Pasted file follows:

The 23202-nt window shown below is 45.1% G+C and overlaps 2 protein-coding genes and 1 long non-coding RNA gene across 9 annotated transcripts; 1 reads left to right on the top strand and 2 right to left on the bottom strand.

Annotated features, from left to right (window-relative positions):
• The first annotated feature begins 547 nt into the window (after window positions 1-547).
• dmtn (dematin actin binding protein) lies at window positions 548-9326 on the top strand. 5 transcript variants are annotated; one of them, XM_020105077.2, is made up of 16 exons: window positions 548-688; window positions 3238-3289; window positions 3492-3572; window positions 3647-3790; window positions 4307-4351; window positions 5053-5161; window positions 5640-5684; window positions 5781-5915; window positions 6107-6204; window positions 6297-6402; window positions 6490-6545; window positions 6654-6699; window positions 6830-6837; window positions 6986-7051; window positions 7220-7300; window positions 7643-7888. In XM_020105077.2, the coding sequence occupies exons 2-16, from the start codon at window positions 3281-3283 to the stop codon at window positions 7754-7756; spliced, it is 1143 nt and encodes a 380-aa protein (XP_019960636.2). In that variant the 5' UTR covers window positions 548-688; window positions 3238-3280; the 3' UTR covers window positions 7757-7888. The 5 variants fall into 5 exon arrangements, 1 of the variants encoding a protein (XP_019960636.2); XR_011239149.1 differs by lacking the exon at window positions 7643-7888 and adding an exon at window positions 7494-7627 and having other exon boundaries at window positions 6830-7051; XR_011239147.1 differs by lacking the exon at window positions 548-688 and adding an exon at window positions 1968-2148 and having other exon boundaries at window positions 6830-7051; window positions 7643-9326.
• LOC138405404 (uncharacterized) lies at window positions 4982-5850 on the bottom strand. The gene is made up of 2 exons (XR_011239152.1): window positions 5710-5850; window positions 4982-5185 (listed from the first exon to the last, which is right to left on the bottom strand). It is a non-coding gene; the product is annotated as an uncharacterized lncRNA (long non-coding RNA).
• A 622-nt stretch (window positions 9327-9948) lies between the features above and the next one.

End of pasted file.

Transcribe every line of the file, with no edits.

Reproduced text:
The 23202-nt window shown below is 45.1% G+C and overlaps 2 protein-coding genes and 1 long non-coding RNA gene across 9 annotated transcripts; 1 reads left to right on the top strand and 2 right to left on the bottom strand.

Annotated features, from left to right (window-relative positions):
• The first annotated feature begins 547 nt into the window (after window positions 1-547).
• dmtn (dematin actin binding protein) lies at window positions 548-9326 on the top strand. 5 transcript variants are annotated; one of them, XM_020105077.2, is made up of 16 exons: window positions 548-688; window positions 3238-3289; window positions 3492-3572; window positions 3647-3790; window positions 4307-4351; window positions 5053-5161; window positions 5640-5684; window positions 5781-5915; window positions 6107-6204; window positions 6297-6402; window positions 6490-6545; window positions 6654-6699; window positions 6830-6837; window positions 6986-7051; window positions 7220-7300; window positions 7643-7888. In XM_020105077.2, the coding sequence occupies exons 2-16, from the start codon at window positions 3281-3283 to the stop codon at window positions 7754-7756; spliced, it is 1143 nt and encodes a 380-aa protein (XP_019960636.2). In that variant the 5' UTR covers window positions 548-688; window positions 3238-3280; the 3' UTR covers window positions 7757-7888. The 5 variants fall into 5 exon arrangements, 1 of the variants encoding a protein (XP_019960636.2); XR_011239149.1 differs by lacking the exon at window positions 7643-7888 and adding an exon at window positions 7494-7627 and having other exon boundaries at window positions 6830-7051; XR_011239147.1 differs by lacking the exon at window positions 548-688 and adding an exon at window positions 1968-2148 and having other exon boundaries at window positions 6830-7051; window positions 7643-9326.
• LOC138405404 (uncharacterized) lies at window positions 4982-5850 on the bottom strand. The gene is made up of 2 exons (XR_011239152.1): window positions 5710-5850; window positions 4982-5185 (listed from the first exon to the last, which is right to left on the bottom strand). It is a non-coding gene; the product is annotated as an uncharacterized lncRNA (long non-coding RNA).
• A 622-nt stretch (window positions 9327-9948) lies between the features above and the next one.